Kid Elberfeld's Influence - Casey Stengel

Source: Reader's Digest - 1997

Unforgettable Casey Stengel:

Billy Martin with Mark Kram

If any manager can ever be called a genius, Casey Stengel is that man. Unless it was convenient, his memory was faultless-as clear and specific as the ring of a bell on a still day. It was the gift, the switch that he pulled to maneuver his players on and off the field, and it made him a master in the subtle game of using a certain batter against a certain pitcher, of putting a strong arm in the right position. This is called "platooning," and the old man was the father of it; baseball would never be the same again.
The Man From K.C. Casey Stengel was born in Kansas City, Mo., in 1890. From the day his father signed his consent for the boy to play pro-fessional ball, young Stengel would be known as the man from K.C., hence the name "'Casey." At 19, he was playing for Maysville, Ky., where he used to practice slides in the outfield between innings.
"Keep tryin', son," said one of the veterans of the club, "and you'll soon be up there." "In the majors, you mean?" asked Stengel. "No, up there!" said the veteran, pointing to a mental hospital beyond centerfield.
Though Casey had wanted to be a dentist (he spent three years at Western Dental College in Kansas City), in the summer of 1912, while he was playing for the Montgomery team in the Southern Association, his head turned completely toward the big leagues. It all happened one day when major-league shortstop Kid Elberfeld stopped by to watch Casey play.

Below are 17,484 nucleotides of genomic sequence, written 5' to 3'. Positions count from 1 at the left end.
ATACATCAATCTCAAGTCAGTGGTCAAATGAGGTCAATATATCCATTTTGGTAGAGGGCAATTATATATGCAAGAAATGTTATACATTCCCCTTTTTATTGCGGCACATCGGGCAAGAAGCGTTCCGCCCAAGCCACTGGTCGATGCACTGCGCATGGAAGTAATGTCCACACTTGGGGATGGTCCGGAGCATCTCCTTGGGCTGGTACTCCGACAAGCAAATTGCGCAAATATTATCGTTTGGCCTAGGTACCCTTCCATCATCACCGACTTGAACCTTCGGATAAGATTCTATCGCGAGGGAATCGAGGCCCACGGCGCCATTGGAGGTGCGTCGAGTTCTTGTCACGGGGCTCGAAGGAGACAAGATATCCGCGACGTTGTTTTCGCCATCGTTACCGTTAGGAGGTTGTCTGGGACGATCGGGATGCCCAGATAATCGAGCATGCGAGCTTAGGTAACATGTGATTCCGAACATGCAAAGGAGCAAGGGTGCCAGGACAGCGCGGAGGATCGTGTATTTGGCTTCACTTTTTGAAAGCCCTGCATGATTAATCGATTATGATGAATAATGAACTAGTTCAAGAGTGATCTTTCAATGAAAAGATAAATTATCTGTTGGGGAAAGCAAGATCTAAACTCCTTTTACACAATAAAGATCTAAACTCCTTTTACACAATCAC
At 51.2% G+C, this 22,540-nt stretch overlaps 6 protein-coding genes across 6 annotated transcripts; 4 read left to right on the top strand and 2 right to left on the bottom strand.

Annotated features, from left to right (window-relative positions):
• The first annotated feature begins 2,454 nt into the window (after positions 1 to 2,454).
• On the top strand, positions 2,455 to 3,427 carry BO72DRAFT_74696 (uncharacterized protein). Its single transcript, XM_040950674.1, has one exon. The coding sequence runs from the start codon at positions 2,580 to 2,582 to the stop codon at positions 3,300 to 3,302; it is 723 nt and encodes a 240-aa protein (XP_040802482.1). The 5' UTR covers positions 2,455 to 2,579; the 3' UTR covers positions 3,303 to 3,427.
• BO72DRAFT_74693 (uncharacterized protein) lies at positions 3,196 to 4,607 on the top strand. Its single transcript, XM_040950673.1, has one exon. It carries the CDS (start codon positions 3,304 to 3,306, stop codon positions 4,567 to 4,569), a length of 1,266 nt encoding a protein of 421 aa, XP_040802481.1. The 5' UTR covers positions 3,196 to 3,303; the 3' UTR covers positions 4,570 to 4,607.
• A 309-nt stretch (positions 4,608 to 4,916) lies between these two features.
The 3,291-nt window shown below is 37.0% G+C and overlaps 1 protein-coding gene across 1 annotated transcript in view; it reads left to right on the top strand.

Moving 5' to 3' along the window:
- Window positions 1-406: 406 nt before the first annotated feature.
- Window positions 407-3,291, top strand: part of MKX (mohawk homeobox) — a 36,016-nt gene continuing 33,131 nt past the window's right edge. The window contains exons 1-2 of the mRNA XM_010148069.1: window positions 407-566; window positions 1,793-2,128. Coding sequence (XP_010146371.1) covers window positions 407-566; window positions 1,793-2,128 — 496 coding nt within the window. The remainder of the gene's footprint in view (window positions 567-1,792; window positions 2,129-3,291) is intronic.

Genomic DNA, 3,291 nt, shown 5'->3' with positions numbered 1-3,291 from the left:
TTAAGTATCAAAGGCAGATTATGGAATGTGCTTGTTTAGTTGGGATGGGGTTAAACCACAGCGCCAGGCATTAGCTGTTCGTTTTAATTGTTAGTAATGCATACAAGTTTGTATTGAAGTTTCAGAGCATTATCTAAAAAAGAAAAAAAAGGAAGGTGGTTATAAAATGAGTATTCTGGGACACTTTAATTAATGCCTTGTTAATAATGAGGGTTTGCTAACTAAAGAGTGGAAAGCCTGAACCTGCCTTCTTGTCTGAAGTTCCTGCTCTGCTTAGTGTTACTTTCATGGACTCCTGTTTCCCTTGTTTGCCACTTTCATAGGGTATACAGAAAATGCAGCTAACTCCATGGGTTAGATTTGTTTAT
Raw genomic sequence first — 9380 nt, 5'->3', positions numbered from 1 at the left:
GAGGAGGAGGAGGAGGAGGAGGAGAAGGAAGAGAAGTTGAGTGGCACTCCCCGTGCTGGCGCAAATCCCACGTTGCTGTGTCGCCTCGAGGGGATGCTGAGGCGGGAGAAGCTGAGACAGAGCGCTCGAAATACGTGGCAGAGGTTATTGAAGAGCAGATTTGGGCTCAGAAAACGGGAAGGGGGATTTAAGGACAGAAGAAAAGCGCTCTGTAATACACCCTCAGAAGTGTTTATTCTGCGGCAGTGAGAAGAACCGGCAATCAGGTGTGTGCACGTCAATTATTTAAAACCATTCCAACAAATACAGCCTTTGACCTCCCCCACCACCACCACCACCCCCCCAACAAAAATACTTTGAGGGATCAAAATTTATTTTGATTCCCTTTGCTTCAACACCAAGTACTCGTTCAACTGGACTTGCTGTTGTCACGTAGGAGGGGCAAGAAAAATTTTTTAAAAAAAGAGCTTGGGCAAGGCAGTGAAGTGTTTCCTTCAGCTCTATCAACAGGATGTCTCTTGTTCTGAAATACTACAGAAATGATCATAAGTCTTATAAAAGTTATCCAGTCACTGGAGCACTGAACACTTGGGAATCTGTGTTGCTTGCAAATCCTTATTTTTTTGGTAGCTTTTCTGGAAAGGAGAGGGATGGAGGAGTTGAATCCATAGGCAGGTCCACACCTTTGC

The Kid's eyes pinned on Casey's valise. "That's a thousand-miler if the weather stays good," said the Kid. "But if it rains, you'll find your-self holding nothing but the handles. Buy yourself a good one. You'll need it if you're going to be a big-leaguer. And don't worry, you will be. You can forget about pulling teeth, you're made for this game."
That fall, new bag and all, Casey was called up to the Brooklyn Trolley Dodgers. He would remember Kid Elberfeld's encouragement and help him later, for he was never to forget a friend. He used to send money quietly to old players, down on their luck. "Is it true," I once asked him, "that you just sent $1000 to some old ballplayer in Tacoma?"
"Mind your own business, Martin" he shot back with a faint smile. on his face. "You might be sittin' in a rockin' chair someday on the porch of some nursing home. Come to think of it, you belong in one now.